Manila – At least 70 people, mostly children under the age of five, have died from measles in the Philippines since the start of the year, the Department of Health said Monday.
The death toll from January 1 to February 9 more than doubled compared to the same period last year, the department said.
A total of 4 302 cases of measles have been reported throughout the country, it added.
A total of 34% of the patients were between the ages of one and four, while 27% were less than 9 months old.
"Of the total deaths, ages ranged from one month to 31 years old," the department said. "Notably, 79% of those who died had no history of vaccination."
The department earlier declared an outbreak of measles in Manila, where 18 deaths have been recorded, as well as the Calabarzon region south of the capital, where 25 deaths have been documented.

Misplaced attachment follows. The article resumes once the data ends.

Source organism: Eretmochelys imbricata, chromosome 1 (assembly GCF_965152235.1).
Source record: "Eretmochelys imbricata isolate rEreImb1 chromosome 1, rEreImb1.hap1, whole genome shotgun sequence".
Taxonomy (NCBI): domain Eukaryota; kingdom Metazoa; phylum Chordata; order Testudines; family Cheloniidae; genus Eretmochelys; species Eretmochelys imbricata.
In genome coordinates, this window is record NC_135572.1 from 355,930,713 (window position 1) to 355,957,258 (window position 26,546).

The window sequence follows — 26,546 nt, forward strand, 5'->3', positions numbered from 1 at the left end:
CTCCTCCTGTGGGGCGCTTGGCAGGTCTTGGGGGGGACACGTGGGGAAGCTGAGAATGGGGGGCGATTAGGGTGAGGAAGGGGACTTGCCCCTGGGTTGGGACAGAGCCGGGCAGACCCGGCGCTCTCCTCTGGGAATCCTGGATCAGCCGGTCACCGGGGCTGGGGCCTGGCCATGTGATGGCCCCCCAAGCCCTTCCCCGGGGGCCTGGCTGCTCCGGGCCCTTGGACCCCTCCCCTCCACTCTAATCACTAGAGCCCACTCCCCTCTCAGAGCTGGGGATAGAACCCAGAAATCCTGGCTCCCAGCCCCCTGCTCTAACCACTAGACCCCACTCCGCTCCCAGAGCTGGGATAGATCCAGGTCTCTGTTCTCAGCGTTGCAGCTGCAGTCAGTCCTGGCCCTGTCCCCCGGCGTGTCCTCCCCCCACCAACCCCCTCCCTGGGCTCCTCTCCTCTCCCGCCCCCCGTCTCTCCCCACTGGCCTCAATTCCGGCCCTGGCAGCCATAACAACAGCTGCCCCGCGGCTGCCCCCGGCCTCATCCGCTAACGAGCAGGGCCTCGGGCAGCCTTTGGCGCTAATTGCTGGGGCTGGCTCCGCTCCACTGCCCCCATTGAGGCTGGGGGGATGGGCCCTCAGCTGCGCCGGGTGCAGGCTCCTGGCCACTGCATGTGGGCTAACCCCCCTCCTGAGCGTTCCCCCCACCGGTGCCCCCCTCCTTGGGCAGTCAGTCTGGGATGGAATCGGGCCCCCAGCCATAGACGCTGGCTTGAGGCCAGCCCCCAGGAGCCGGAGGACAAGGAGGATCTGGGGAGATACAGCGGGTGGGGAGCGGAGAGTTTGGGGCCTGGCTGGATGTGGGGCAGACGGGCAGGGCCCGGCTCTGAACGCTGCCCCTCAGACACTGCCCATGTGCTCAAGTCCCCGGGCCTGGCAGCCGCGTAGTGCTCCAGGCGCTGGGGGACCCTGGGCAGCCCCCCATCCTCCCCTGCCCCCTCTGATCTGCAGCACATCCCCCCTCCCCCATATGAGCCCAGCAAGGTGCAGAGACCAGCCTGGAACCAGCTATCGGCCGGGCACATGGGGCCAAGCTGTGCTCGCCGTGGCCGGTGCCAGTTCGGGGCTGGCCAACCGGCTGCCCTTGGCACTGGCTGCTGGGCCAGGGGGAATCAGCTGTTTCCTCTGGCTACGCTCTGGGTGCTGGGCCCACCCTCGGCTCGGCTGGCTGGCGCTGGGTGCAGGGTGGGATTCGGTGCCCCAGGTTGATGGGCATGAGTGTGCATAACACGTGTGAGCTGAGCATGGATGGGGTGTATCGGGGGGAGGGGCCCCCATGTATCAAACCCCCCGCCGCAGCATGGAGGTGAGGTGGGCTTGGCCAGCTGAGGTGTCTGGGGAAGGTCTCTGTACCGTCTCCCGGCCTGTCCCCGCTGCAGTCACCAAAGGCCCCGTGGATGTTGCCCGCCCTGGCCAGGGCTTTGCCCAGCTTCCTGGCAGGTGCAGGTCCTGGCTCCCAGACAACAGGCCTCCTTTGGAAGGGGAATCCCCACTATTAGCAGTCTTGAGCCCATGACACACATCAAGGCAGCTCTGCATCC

Health Secretary Francisco Duque has blamed the increase on low vaccination rates among children due to a scare triggered by a controversial programme to immunise children against dengue in 2017.
The scare focused on a vaccine created by French firm Sanofi Pasteur, which disclosed that the medicine posed risks to children who have not been infected by dengue before immunization.
Duque urged the public to restore their trust in vaccines that have long been proven to be effective to ensure protection from such diseases.
"I am quite sure that all of us sometime in our lives have been recipients of these vaccines which had protected us from various diseases," he said.